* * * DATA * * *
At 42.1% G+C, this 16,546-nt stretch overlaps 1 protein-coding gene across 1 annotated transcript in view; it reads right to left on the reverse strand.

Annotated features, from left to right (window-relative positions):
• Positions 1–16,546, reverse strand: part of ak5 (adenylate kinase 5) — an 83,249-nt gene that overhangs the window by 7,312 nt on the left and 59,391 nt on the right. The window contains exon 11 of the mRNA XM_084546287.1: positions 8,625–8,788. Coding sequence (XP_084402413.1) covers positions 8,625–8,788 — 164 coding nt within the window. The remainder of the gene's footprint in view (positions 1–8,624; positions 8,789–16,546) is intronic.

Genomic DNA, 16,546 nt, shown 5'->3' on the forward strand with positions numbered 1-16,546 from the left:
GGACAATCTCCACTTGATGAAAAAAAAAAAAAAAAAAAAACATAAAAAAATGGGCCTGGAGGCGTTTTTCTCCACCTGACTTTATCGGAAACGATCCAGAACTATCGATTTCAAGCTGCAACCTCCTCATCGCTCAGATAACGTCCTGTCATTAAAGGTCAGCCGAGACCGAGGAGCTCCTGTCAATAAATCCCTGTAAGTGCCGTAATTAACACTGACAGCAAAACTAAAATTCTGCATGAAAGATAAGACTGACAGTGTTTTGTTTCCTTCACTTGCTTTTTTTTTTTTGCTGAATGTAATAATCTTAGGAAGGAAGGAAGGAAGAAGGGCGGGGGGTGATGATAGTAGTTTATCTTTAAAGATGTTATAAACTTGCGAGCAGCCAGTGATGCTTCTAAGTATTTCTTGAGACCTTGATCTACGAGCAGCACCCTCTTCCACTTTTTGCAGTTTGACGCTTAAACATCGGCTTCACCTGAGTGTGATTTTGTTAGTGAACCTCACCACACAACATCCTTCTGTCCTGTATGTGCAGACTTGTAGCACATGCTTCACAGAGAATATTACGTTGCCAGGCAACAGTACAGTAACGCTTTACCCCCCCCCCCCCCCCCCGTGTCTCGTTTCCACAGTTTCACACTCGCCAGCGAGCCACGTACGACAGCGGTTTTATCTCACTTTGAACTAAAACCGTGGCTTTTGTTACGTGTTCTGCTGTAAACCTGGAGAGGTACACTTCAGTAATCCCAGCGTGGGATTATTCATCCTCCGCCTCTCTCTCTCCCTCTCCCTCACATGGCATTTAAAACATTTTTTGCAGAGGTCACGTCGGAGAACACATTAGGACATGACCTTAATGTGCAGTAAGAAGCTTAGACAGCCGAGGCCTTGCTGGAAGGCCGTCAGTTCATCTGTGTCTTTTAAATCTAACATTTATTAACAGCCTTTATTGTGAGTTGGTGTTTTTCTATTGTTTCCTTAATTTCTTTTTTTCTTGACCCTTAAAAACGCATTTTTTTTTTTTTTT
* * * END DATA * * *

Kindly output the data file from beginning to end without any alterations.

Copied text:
At 42.1% G+C, this 16,546-nt stretch overlaps 1 protein-coding gene across 1 annotated transcript in view; it reads right to left on the reverse strand.

Annotated features, from left to right (window-relative positions):
• Positions 1–16,546, reverse strand: part of ak5 (adenylate kinase 5) — an 83,249-nt gene that overhangs the window by 7,312 nt on the left and 59,391 nt on the right. The window contains exon 11 of the mRNA XM_084546287.1: positions 8,625–8,788. Coding sequence (XP_084402413.1) covers positions 8,625–8,788 — 164 coding nt within the window. The remainder of the gene's footprint in view (positions 1–8,624; positions 8,789–16,546) is intronic.

Genomic DNA, 16,546 nt, shown 5'->3' on the forward strand with positions numbered 1-16,546 from the left:
GGACAATCTCCACTTGATGAAAAAAAAAAAAAAAAAAAAACATAAAAAAATGGGCCTGGAGGCGTTTTTCTCCACCTGACTTTATCGGAAACGATCCAGAACTATCGATTTCAAGCTGCAACCTCCTCATCGCTCAGATAACGTCCTGTCATTAAAGGTCAGCCGAGACCGAGGAGCTCCTGTCAATAAATCCCTGTAAGTGCCGTAATTAACACTGACAGCAAAACTAAAATTCTGCATGAAAGATAAGACTGACAGTGTTTTGTTTCCTTCACTTGCTTTTTTTTTTTTGCTGAATGTAATAATCTTAGGAAGGAAGGAAGGAAGAAGGGCGGGGGGTGATGATAGTAGTTTATCTTTAAAGATGTTATAAACTTGCGAGCAGCCAGTGATGCTTCTAAGTATTTCTTGAGACCTTGATCTACGAGCAGCACCCTCTTCCACTTTTTGCAGTTTGACGCTTAAACATCGGCTTCACCTGAGTGTGATTTTGTTAGTGAACCTCACCACACAACATCCTTCTGTCCTGTATGTGCAGACTTGTAGCACATGCTTCACAGAGAATATTACGTTGCCAGGCAACAGTACAGTAACGCTTTACCCCCCCCCCCCCCCCCCGTGTCTCGTTTCCACAGTTTCACACTCGCCAGCGAGCCACGTACGACAGCGGTTTTATCTCACTTTGAACTAAAACCGTGGCTTTTGTTACGTGTTCTGCTGTAAACCTGGAGAGGTACACTTCAGTAATCCCAGCGTGGGATTATTCATCCTCCGCCTCTCTCTCTCCCTCTCCCTCACATGGCATTTAAAACATTTTTTGCAGAGGTCACGTCGGAGAACACATTAGGACATGACCTTAATGTGCAGTAAGAAGCTTAGACAGCCGAGGCCTTGCTGGAAGGCCGTCAGTTCATCTGTGTCTTTTAAATCTAACATTTATTAACAGCCTTTATTGTGAGTTGGTGTTTTTCTATTGTTTCCTTAATTTCTTTTTTTCTTGACCCTTAAAAACGCATTTTTTTTTTTTTTT